"So, all we're doing is following a long-standing tradition of not filling vacancies on the Supreme Court in the middle of a presidential election year". The two other branches are represented by the presidency and Congress.
The system assigns a score to Supreme Court justices based on their voting patterns; for federal appeals court judges, like Kavanaugh, scores are based on the ideologies of the presidents and senators who nominated them.
That hasn't stopped Trump and others from predicting more openings. "You could have four and you could even have five". Donnelly voted to confirm Gorsuch.
But there is still worry among abortion rights supporters about the future of Roe v. Wade now that Justice Anthony Kennedy is retiring.
Robert Bork, nominated by President Ronald Reagan to the Supreme Court in 1987, came under intense scrutiny by Democrats who mined his legal writings for evidence of his conservative leanings. But after serving in the administration of President George W. Bush, Kavanaugh's opinion changed.
Serving two terms didn't help his successors get more picks.
Did not Justice Ruth Bader Ginsburg once question Roe V. Wade? Barack Obama namedSonia Sotomayor and Elena Kagan.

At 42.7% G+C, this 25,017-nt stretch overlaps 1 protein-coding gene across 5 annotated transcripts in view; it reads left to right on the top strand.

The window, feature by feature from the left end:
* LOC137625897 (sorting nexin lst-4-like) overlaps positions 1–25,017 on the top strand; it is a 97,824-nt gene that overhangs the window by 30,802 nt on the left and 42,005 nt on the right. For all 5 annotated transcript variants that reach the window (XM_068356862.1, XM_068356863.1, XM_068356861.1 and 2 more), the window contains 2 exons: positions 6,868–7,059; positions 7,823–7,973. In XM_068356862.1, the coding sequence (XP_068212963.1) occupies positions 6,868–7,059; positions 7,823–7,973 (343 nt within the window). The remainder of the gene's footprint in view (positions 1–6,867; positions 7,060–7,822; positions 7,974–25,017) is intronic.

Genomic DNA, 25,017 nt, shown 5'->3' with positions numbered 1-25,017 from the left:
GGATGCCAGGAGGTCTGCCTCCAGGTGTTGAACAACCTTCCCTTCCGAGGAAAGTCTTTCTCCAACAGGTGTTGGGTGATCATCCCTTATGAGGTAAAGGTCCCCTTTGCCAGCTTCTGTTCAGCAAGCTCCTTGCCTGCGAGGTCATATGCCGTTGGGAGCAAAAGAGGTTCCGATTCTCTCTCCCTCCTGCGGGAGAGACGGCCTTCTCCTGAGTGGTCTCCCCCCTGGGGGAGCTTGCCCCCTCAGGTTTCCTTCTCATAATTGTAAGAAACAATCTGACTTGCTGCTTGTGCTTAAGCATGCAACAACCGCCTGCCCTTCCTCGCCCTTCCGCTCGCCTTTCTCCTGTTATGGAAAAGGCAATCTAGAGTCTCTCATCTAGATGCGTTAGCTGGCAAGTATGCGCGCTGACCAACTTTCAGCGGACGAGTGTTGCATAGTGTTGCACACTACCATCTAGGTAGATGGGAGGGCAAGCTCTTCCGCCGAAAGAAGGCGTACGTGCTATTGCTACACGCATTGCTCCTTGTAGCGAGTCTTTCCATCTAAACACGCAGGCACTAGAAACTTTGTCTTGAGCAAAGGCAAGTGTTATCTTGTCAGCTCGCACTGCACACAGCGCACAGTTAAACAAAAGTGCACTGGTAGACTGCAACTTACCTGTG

Both of the Republicans running for a chance to take on Baldwin in November support Kavanaugh. On top of that, Minnesota is one of the handful of states that pays for abortions for low-income patients who can't afford one.
Hatch, who had conferred with Trump on the nominee, praised the president's choice. He is scheduled to meet with Republican Sens. Orrin Hatch of Utah was already talking as though a third Trump nominee is assured.
Remember: This is precisely what McConnell flagged for Trump as a potential problem with Kavanaugh's nomination: Never that he wasn't qualified, but that his extensive time in government service, and the documents that come with it, cannot only lead to possible surprises and also give Democrats grounds - legitimate or not - to delay consideration of the nomination.
Hatch didn't theorize when that might be, but Trump noted on the campaign trail that Scalia's death was "a surprise".
While one national political analyst said McCain, who has been in Arizona since late previous year battling brain cancer, may be willing to give up his seat if it would help Kavanaugh be confirmed, another Arizona lawmaker has different thoughts.
There is a better way to do this, I think. He's well-educated. And with that, you know, we have to just look at making sure that the rule of law and the Constitution is going to be followed, and that's going to basically preempt anything else he does.